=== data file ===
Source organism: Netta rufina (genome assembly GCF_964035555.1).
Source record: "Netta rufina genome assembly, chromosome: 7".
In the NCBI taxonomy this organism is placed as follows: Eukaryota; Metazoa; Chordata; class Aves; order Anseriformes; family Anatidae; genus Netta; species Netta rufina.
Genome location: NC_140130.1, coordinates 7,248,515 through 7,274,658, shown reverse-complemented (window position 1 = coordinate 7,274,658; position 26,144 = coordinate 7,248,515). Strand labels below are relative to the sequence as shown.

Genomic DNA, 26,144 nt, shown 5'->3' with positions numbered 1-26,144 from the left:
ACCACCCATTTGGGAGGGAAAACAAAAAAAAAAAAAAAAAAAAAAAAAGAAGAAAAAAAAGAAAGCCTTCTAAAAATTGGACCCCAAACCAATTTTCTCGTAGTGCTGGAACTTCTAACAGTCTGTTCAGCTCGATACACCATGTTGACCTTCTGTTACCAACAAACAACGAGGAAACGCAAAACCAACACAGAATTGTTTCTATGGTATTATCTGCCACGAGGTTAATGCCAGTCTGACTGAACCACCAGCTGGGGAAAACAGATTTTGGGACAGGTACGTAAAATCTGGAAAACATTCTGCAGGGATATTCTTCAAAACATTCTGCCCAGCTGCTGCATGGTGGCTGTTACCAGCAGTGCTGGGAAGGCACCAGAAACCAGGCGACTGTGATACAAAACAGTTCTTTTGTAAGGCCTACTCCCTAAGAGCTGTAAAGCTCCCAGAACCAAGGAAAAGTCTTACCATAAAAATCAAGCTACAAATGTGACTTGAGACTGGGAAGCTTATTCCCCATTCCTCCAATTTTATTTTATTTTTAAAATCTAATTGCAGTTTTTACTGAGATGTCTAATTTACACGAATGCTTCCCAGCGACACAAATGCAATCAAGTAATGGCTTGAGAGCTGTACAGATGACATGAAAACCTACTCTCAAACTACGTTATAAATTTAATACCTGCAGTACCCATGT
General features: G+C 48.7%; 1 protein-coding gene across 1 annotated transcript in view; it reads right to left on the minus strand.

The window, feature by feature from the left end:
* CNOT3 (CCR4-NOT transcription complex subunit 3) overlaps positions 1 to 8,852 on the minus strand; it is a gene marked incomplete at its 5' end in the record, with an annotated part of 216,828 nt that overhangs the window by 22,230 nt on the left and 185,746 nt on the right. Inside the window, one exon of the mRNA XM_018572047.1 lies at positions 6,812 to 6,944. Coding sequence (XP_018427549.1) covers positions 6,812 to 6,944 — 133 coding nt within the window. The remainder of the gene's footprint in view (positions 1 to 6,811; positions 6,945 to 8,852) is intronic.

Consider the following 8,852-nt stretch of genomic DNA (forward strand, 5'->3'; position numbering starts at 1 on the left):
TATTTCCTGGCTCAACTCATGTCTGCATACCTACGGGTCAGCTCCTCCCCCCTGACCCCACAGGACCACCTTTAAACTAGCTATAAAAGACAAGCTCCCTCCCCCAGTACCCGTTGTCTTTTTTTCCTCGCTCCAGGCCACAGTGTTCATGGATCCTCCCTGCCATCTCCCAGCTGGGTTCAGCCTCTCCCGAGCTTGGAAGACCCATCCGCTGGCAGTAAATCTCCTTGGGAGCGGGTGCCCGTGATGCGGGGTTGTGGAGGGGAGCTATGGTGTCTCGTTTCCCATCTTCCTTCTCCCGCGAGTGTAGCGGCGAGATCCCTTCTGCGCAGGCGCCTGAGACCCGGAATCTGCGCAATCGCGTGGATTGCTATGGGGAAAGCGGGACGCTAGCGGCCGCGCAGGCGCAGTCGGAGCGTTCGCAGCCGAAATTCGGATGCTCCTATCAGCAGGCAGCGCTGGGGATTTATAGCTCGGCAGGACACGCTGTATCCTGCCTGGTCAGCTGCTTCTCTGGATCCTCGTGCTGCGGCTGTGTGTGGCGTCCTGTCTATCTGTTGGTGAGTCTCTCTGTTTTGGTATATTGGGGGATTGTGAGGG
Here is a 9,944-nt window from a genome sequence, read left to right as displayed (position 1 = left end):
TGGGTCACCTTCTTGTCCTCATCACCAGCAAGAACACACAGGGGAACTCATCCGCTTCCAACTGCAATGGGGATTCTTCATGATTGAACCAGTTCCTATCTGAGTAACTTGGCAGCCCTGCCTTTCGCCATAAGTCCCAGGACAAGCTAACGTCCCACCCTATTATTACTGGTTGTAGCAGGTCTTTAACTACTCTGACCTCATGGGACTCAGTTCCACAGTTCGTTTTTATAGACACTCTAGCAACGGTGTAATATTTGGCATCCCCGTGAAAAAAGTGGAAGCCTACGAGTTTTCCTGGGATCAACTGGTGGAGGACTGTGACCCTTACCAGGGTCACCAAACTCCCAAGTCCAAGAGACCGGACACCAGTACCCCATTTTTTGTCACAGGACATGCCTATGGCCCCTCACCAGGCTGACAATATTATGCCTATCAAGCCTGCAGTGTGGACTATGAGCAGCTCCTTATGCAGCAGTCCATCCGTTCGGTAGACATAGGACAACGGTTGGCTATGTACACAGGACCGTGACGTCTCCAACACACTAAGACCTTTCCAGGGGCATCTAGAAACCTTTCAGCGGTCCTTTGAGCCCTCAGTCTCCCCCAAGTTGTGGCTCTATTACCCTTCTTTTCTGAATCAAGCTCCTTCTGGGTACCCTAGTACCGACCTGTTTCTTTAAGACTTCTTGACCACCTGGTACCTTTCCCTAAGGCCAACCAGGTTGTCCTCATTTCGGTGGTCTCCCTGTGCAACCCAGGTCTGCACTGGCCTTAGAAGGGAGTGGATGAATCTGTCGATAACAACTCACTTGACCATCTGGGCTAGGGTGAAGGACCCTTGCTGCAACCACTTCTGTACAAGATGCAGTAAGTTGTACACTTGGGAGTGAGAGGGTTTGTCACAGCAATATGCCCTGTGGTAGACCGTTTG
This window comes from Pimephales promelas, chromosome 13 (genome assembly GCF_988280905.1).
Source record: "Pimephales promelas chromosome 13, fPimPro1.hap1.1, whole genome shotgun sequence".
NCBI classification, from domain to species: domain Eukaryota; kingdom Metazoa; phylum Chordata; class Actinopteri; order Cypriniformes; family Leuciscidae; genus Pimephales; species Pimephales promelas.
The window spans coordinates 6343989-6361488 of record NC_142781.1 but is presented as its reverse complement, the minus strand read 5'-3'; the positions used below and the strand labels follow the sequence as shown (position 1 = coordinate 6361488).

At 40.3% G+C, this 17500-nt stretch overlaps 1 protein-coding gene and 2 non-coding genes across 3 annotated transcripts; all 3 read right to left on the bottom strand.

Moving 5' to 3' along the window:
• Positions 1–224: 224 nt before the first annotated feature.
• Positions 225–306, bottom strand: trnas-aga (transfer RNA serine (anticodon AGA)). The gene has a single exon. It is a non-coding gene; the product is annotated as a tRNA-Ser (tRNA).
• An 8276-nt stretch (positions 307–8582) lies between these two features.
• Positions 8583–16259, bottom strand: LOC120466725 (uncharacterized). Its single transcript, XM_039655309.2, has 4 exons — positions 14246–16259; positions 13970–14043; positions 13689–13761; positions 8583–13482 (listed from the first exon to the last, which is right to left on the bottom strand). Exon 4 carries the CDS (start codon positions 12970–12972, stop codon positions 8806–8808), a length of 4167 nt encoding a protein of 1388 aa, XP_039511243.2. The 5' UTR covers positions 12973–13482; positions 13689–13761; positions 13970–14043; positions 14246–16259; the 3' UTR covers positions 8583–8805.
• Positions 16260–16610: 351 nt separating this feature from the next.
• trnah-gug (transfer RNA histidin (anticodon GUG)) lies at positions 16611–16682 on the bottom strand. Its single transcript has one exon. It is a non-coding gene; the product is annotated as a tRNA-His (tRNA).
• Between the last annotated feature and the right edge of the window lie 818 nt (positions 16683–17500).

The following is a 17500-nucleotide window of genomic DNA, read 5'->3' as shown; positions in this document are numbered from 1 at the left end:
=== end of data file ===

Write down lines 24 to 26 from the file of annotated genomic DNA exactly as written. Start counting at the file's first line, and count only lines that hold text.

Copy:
• Positions 16260–16610: 351 nt separating this feature from the next.
• trnah-gug (transfer RNA histidin (anticodon GUG)) lies at positions 16611–16682 on the bottom strand. Its single transcript has one exon. It is a non-coding gene; the product is annotated as a tRNA-His (tRNA).
• Between the last annotated feature and the right edge of the window lie 818 nt (positions 16683–17500).